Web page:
Cycling and bicycle discussion forums. 
   Click here to join our community Log in to access your Control Panel  


Go Back   > >

Recumbent What IS that thing?! Recumbents may be odd looking, but they have many advantages over a "wedgie" bicycle. Discuss the in's and out's recumbent lifestyle in the recumbent forum.

User Tag List

Reply
 
Thread Tools Search this Thread
Old 12-31-13, 10:31 AM   #26
chandltp
Senior Member
 
chandltp's Avatar
 
Join Date: Dec 2009
Location: Erie, PA
Bikes: Bacchetta Giro 20, Trek 7000, old Huffy MTB, and a few others
Posts: 1,735
Mentioned: 0 Post(s)
Tagged: 0 Thread(s)
Quoted: 8 Post(s)
Quote:
Originally Posted by GlassKnees View Post
My view is that if a motorist can't see me without a flag, they're not going to see me with one.
The main advantage a flag gives me is when there are cars around, people know there's something behind that car with a flag on it.
chandltp is offline   Reply With Quote
Old 12-31-13, 10:59 AM   #27
Number400
Senior Member
 
Number400's Avatar
 
Join Date: Jul 2010
Location: South Central PA
Bikes: Cannondale Slate 105 and T2 tandem, 2008 Scott Addict R4, GT Timberline, Raleigh SC drop bar tandem
Posts: 915
Mentioned: 0 Post(s)
Tagged: 0 Thread(s)
Quoted: 2 Post(s)
I am way more aggressive about taking the lane now. I put it to good use the other day on a twisty downhill that has no shoulders and bad asphalt on the right side.

An SUV was coming up behind (thanks helmet mirror) and I could see three approaching cars way before the SUV could. I took the lane, put my left hand out behind and when it was safe to pass, I waved them by. They actually waited longer until they could see it was clear and I was very pleased about that.

I did recently add rear blinkies to all my bikes, run a headlight and do believe in them even if only to show motorists that I am attentive to safety. I feel more at ease and even more "official" when taking the lane when I am running lighting.
Number400 is offline   Reply With Quote
Old 12-31-13, 01:15 PM   #28
BlazingPedals
Senior Member
 
BlazingPedals's Avatar
 
Join Date: Dec 2004
Location: Middle of da Mitten
Bikes: Trek 7500, RANS V-Rex, Optima Baron, Velokraft NoCom, M-5 Carbon Highracer, homebuilt recumbent
Posts: 8,912
Mentioned: 1 Post(s)
Tagged: 0 Thread(s)
Quoted: 82 Post(s)
GlassKnees, I posted a comment on the video page, but the other side is that by riding on the shoulder, you invited that pass. Legally, being on the shoulder is the same as being off the road. (The white fog line is treated as a curb.) So technically, he wasn't required to move over because you weren't in his lane, or even on the road.
BlazingPedals is offline   Reply With Quote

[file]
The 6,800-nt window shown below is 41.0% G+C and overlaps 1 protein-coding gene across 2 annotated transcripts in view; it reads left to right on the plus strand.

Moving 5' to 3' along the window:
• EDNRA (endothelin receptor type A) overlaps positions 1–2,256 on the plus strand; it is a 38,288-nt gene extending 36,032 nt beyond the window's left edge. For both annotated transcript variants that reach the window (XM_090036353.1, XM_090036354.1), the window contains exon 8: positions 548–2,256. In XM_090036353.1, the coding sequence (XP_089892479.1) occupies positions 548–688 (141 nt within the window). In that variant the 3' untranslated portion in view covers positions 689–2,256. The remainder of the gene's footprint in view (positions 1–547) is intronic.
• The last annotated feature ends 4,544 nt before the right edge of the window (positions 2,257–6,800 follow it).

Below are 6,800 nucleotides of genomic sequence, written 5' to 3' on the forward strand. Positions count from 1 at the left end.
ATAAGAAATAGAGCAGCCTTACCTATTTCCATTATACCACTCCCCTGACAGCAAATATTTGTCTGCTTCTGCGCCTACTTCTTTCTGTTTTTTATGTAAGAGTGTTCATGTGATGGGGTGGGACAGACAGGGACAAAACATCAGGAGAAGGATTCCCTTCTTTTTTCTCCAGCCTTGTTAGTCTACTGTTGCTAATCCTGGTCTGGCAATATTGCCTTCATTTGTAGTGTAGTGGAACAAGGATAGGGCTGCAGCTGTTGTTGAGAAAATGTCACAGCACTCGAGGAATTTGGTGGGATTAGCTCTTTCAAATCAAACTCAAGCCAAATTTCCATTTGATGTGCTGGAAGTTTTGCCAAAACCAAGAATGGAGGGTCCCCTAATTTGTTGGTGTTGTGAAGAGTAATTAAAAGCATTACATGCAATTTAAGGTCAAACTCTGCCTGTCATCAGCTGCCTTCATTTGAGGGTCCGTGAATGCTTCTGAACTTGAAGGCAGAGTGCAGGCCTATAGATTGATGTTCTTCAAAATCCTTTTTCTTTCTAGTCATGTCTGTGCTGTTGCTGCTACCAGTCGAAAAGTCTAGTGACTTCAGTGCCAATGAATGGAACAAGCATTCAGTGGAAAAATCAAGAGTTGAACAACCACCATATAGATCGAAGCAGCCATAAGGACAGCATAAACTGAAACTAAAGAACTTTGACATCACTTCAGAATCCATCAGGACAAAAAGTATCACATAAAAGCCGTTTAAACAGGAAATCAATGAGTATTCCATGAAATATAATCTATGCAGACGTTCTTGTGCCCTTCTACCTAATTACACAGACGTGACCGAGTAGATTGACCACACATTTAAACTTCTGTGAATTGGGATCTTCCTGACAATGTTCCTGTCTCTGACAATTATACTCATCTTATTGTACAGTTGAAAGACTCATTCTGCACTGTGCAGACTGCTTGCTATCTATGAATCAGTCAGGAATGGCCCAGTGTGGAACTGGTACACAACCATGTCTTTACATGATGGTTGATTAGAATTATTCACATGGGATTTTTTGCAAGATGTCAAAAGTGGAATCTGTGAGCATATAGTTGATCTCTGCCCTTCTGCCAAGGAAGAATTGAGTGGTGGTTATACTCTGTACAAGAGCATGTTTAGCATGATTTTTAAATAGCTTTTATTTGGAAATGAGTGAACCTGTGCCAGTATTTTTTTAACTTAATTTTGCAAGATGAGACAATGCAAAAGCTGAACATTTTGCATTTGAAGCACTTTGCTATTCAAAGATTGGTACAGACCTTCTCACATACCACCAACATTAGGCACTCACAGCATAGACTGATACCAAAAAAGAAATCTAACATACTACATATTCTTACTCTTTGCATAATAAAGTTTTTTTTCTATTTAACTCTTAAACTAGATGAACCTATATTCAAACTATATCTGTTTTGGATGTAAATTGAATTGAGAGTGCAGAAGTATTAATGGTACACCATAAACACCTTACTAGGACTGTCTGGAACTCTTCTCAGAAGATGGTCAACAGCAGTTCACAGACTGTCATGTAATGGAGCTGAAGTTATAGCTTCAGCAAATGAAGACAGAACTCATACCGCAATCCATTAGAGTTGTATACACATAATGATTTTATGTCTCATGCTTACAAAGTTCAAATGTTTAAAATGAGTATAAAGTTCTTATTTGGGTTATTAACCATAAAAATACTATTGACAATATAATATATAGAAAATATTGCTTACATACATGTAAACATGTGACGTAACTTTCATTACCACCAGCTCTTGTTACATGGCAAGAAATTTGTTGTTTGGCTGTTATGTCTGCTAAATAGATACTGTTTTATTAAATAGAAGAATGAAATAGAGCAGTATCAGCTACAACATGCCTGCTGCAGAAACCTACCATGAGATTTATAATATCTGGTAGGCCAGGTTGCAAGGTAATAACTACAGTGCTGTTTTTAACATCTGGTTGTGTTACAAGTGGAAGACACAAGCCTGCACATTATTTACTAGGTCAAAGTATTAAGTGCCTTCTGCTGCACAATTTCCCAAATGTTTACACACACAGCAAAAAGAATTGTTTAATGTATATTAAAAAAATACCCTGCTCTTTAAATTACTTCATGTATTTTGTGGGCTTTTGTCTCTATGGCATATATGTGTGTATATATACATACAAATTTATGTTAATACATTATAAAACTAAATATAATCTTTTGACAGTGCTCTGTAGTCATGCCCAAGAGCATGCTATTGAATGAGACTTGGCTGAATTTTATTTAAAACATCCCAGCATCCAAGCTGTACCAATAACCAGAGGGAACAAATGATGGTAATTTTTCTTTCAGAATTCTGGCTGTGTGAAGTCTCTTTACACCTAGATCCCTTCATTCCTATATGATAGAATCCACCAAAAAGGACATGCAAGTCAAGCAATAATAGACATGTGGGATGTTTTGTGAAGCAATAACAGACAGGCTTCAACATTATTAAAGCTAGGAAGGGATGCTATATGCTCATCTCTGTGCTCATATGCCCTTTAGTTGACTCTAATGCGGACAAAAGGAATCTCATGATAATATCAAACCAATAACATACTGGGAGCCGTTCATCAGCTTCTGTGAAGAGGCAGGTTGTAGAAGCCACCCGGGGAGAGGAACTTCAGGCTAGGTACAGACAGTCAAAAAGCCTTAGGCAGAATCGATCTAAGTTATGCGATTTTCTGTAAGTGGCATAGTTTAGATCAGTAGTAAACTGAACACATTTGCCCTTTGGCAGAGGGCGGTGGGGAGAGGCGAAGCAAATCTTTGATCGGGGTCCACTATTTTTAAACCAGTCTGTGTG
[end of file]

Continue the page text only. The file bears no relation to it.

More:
Old 12-31-13, 02:24 PM   #29
GlassKnees
Junior Member
 
Join Date: Dec 2013
Location: Sun Ciy - Georgetown, Texa
Bikes: Custome Wateford, ICE Vortex recumbent trike
Posts: 14
Mentioned: 0 Post(s)
Tagged: 0 Thread(s)
Quoted: 0 Post(s)
Quote:
Originally Posted by chandltp View Post
The main advantage a flag gives me is when there are cars around, people know there's something behind that car with a flag on it.
I used to think like that as well. But I'm convinced that a motorist is not going to notice a flag that is in front or to the side f a car in front of him. The vast majority of motorists focus strictly on the vehicle in front of them and rarely take in the bigger picture.

There is a common perception held by many that simply because a recumbent is lower to the ground, it is harder to see. To some extent this is true if your view is blocked, say, by bushes or other obstructions. But I maintain that a flag on a skinny pole is not going to help. It is incumbent for trike pilots to be aware of such potential hazard and take appropriate action.
GlassKnees is offline   Reply With Quote
Old 01-01-14, 12:00 PM   #30
osco53
Old Fart In Training
 
osco53's Avatar
 
Join Date: Oct 2012
Location: Central Florida
Bikes: Trek CrossRip 3, Easy Racer Tour Easy LE,Sun EZ-3, Scott Spark 760 2014 Dahon Speed P8
Posts: 2,032
Mentioned: 0 Post(s)
Tagged: 0 Thread(s)
Quoted: 12 Post(s)
Be a Truck, Be a Bicycle

Mack Truck drivers "Bull" through traffic while the bicycle rider "sneaks". The trucker demands the right of way, but bicycle rider concedes it quickly. The truck driver assumes everyone sees him, the bicycle rider assumes she's Invisible.
To be a safe and successful inner city motorcyclist/bicylist you must combine these elements,
both these contrasting approaches must be practiced at all times.

We've all been told to "Ride defensively" but If you do only that you will get pushed around, ignored and possibly run over. The aggressive rider is in equal danger for different reasons, he doesn't realize that car drivers constantly make mistakes.

You must find a balance, Occupy your space like the truck driver, but concede like the bicyclist.
THE TRUCK:
Making yourself visible as a truck is a fascinating objective, involving mirrors, lane position, vehicle type, driver type, blind spots, road conditions, following distances, clothing, head light, mental outlook and even the time of day.
BE CONSPICUOUS while believing nobody sees you-ever. You must learn to make yourself seen.
THE BYCYCLE:
You can pretend your a truck but your really a bicyclist. Act like the truck but never insist on your right of way,
Always give way when your challenged,,, ALWAYS.

When someone cuts you off don't get pissed and take action against them, be calm and move on. Use your skill and move away, other people will not see a near miss, only a pissed off cyclist. Better yet let them see a skilled, calm, cool, expert Biker. You want respect on the Mean streets,,, Earn it.



Odd, I just don't have close calls, really I swear.
I have moments where I'm challenged, when I get real busy on the bike, In traffic..

Just sayin,,,,
osco53 is offline   Reply With Quote
Old 01-01-14, 09:01 PM   #31
rtool
Senior Member